9.Adult Sing-Alongs in Contemporary Filmanother one that is too serious for words.
10.Bar-Mangled Bannera light-hearted one. and who doesn’t love a good musical boner?
11.American Indian War Chant probably the best widget here. this should be higher up.
12.Sporting Even Melodies let’s face it. music = sports.
13.The Train in Spain Falls Majorly on the Fadea classic widget. classic bloggies.

Coming up next: 11 Ways to Play Music in the Nude

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Zelda’s Lullaby

Link from Legend of Zelda is the original warp whistler. He plays the ocarina in Light World and in Dark. Even his shadow plays the ocarina. It’s a fairy ocarina, and Link carries it with him, somewhere on his person, along with bombs, jugs, and silver arrows.

zelda lullaby

“Zelda’s Lullaby” is a song passed down among the Hyrulean royals and sung to Princess Zelda in her infancy. It can repair broken signs, unlock secret areas, and the Princess loves it. The controller directions pictured above are said to represent the Triforce. The notational shape of the melody also resembles the sacred triangular relic.

Split into three phrases, we begin with three notes that go up then down like a triangle, then played again—another triangle, and the final phrase is a larger triangle that contains the previous two just like a Triforce.

Though the lullaby is in G Major Quadratonic, the tonic G is only played in passing before the final note. Compare this to mogwai song.

“Zelda’s Lullaby” was composed by Jap 6 Jam Champion Koji Kondo. The full version can be heard here.


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Wolf Whistle

The Wolf Whistle is the way we show our appreciation for the feminine form. And the ladies love it! From construction worker catcalls to cartoon wolves, blown in private or openly with two fingers, the “wheeeet-whooo” is a distinctly sexist melody. Can a melody be racist? Is there Classist Music?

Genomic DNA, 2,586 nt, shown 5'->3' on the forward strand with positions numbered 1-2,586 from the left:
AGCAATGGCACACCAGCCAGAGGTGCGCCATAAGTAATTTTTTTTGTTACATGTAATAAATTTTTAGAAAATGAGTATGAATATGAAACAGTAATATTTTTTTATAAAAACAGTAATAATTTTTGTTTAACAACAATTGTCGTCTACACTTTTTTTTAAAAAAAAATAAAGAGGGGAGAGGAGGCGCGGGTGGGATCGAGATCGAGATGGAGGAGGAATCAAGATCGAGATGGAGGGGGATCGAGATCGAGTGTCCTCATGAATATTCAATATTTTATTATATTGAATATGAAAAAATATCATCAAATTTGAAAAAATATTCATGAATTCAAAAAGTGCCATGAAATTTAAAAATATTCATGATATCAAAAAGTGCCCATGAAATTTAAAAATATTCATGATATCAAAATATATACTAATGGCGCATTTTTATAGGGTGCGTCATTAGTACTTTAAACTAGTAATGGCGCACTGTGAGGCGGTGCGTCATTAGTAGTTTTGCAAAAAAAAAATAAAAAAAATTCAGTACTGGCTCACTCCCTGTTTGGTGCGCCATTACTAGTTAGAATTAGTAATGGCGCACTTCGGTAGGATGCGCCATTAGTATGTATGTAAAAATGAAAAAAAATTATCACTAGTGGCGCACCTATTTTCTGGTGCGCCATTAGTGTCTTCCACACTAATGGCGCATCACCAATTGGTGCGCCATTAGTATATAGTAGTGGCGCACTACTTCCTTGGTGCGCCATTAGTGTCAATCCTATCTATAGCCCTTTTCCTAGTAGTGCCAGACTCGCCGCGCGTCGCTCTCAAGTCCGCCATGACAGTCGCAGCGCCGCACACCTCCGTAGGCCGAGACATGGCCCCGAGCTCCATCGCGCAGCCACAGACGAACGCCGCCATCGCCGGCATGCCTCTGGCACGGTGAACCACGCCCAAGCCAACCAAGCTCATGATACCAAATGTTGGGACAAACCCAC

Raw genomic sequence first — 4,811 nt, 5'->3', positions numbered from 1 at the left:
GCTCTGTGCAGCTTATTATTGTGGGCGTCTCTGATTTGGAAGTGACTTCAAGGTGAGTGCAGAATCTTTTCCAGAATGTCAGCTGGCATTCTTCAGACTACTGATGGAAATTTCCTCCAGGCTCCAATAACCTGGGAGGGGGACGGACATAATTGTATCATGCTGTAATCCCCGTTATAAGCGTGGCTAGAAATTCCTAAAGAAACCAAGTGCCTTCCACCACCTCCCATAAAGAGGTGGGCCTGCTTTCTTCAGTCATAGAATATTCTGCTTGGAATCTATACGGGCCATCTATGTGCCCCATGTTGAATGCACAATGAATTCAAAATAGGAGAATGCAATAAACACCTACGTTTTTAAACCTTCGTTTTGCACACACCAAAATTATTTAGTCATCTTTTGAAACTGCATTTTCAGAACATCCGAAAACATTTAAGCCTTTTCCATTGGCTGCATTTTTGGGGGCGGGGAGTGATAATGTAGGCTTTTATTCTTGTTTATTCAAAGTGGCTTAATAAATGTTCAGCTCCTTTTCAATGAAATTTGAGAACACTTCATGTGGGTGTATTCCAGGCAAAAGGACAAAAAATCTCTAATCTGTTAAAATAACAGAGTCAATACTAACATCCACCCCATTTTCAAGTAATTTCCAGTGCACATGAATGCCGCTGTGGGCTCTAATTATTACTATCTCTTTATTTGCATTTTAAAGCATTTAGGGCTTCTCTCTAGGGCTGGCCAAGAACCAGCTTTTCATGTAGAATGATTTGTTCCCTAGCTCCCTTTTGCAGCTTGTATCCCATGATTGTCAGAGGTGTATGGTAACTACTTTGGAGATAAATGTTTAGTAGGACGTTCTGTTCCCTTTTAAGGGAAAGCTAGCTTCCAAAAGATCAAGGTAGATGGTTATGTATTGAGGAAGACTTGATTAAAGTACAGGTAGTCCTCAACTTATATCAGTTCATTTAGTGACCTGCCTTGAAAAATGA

Tex Avery used the Wolf Whistle in his Warner Bros. cartoons, but it originated in the Boatswain’s Call—a navy melody to signal all hands on deck. Fellow sailors repurposed the call in whistle form to signal an attractive woman on land.

Like other casual melodies, the Wolf Whistle follows the natural interval of an Octave (8va). It is similar to the Postprandial Tone, but in reverse. It has a palindromic quality, up an octave, down an octave, at a slow sultry tempo. The mouth Es wide in anticipation, then Os out in release. Though it isn’t inherently sexist, the Wolf Whistle is undeniably sexy.

Sexy as fuck.

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Wonka Bars

Willy Wonka and the Chocolate Factory has one of the most famous examples of the mystical flute TV trope. From out a secret pocket in his velvet frock, Willy pulls a penny whistle and plays a quick ascending melody to call upon his loyal oompa-loompas.

Check out this Wonka Bar. Of course, Willy would be into some proggy shit.

Normal Speed / Slowed Down

Like Wonka himself, the melody is all over the place and it is difficult to pin down to an unambiguous tone. It must be taken apart note by note to appreciate its horizontal effect.

Beginning on Middle C, moving up a fourth to an F, followed by a broken octave of B-flats, then another fourth between the A-flat and D-flat, transposed up a half-step from the D-flat, up to the D and A for a final fourth interval moving down now, and the last tritone between the flat-A and final D, so as not to resolve too perfectly.

Wonka’s Bar is a far cry from the inviting happy “hello” melodic meet-and-greet from Close Encounters. It has more in common with the Secret Item Melody from Zelda. Willy doesn’t go for that diatonic shit. He likes the mystic melody, a private passage of notes that we outsiders aren’t supposed to fully hear, played shreddingly fast for the ears of little people who answer back with bouncy Minor ballads—doopity-doo.